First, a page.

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The Moonstone

The Moonstone


by Wilkie Collins

The Moonstone Society and Class Quotes

How we cite our quotes: Collins doesn't use traditional chapters in The Moonstone, so the citations are a little trickier than in other Victorian novels. Citations follow this format: (Period.Narrative.Chapter.Paragraph).

Quote #1

That was the point of view I looked at it from. Economy—with a dash of love. I put it to my mistress, in duty bound, just as I had put it to myself. […] My lady burst out laughing, and said she didn't know which to be more shocked at—my language or my principles. Some joke tickled her, I suppose, of the sort that you can't take unless you are a person of quality. (

Betteredge feels the need to ask his employer's permission to get married. And when he explains his reasoning to her, she laughs. He explains to her that it's cheaper to marry Selina Goby than to continue paying for her to clean his house – after all, as his wife, she'll have to clean his house for free! It actually makes a certain amount of sense, if you think about it. But Lady Verinder is a member of the upper class, and she can afford the luxury of marrying for love…so she finds Betteredge's unromantic reasons for marrying to be funny.

Quote #2

Rosanna Spearman had been a thief, and not being of the sort that get up Companies in the City, and rob from thousands, instead of only robbing from one, the law laid hold of her, and the prison and the reformatory followed the lead of the law. (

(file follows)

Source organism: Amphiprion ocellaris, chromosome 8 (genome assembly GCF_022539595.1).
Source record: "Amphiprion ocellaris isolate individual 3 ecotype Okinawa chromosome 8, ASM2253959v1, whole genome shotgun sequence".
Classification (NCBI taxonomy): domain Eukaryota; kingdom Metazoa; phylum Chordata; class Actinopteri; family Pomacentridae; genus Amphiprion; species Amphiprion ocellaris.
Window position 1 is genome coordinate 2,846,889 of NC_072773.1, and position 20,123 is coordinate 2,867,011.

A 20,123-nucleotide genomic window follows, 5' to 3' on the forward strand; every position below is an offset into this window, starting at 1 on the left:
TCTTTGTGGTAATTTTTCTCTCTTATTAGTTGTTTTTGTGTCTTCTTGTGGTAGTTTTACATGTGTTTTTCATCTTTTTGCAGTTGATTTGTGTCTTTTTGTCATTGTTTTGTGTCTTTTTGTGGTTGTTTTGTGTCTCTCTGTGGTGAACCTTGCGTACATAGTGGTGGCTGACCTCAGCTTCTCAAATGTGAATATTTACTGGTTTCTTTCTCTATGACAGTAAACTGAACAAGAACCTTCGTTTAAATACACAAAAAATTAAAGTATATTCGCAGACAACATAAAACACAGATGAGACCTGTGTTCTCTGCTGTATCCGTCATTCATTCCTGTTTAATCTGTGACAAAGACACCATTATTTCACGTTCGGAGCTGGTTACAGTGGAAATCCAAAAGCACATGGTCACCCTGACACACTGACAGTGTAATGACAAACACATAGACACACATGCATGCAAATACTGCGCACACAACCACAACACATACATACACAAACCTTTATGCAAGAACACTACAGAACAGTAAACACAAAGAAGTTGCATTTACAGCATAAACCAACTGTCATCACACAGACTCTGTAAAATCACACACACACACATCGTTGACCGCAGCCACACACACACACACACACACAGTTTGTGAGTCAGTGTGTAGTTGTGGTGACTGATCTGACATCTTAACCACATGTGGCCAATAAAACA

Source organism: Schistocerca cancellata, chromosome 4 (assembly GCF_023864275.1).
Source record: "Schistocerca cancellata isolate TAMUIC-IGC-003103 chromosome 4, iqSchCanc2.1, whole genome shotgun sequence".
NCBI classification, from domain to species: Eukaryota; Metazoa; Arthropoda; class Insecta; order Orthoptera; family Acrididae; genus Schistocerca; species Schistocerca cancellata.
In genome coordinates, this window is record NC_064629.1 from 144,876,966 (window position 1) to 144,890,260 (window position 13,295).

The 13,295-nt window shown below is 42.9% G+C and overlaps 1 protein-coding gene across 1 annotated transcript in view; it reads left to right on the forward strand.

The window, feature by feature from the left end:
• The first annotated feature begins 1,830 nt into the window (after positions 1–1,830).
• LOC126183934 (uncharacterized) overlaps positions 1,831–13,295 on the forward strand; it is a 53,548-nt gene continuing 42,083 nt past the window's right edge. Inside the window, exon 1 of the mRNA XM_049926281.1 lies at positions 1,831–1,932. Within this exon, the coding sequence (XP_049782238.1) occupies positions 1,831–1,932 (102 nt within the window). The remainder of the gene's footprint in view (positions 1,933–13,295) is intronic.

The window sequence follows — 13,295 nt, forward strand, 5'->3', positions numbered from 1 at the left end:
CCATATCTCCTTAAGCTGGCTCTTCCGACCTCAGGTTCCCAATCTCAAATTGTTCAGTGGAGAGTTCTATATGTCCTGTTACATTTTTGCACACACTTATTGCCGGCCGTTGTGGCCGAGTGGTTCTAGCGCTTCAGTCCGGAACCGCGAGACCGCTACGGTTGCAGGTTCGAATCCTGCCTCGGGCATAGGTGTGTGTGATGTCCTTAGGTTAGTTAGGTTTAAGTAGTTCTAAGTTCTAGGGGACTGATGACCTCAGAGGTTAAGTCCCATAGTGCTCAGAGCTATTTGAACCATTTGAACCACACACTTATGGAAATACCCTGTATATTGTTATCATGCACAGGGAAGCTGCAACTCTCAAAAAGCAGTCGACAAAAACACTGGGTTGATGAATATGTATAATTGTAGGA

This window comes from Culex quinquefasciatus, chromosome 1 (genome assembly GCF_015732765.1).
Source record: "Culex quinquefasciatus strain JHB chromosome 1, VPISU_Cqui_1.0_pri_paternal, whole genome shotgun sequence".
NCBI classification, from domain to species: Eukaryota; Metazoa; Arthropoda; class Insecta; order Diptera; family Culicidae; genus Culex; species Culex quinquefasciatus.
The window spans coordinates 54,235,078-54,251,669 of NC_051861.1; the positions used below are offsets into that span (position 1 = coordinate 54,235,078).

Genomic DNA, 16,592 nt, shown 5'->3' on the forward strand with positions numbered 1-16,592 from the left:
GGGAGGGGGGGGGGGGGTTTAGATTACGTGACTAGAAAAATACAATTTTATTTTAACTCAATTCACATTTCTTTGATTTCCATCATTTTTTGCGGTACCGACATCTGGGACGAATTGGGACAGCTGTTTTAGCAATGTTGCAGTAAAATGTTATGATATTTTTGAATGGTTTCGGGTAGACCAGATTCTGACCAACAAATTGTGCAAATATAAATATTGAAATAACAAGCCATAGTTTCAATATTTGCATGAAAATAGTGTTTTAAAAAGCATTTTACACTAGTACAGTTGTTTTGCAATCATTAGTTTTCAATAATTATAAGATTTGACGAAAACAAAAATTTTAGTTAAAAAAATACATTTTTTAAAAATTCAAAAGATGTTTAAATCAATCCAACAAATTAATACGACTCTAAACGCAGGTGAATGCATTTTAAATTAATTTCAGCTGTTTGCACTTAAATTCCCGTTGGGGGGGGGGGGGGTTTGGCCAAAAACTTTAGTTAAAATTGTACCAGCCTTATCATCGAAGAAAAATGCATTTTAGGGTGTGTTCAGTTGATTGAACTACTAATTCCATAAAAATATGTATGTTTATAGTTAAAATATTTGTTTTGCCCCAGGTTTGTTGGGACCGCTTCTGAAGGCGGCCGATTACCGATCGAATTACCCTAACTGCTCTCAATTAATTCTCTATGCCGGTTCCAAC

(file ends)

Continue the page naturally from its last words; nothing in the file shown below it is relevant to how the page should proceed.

Betteredge suggests that rich people steal, too, but they get away with it. He's talking about investment companies that "rob from thousands." He says that Rosanna Spearman only stole from individuals, but she got in more trouble. He is making a sly political statement about the inequalities in the justice system.

Quote #3

I follow the plan adopted by the Queen in opening Parliament—namely, the plan of saying much the same thing regularly every year. Before it is delivered, my speech (like the Queen's) is looked for as eagerly as if nothing of the kind had ever been heard before. When it is delivered, and turns out not to be the novelty anticipated, though they grumble a little, they look forward hopefully to something newer next year. An easy people to govern, in the Parliament and in the Kitchen—that's the moral of it. (

Another sly socio-political remark by Gabriel Betteredge. He implicitly compares the servants of the "Kitchen" to members of Parliament (the British legislative body, like the American Congress) and himself to the Queen.

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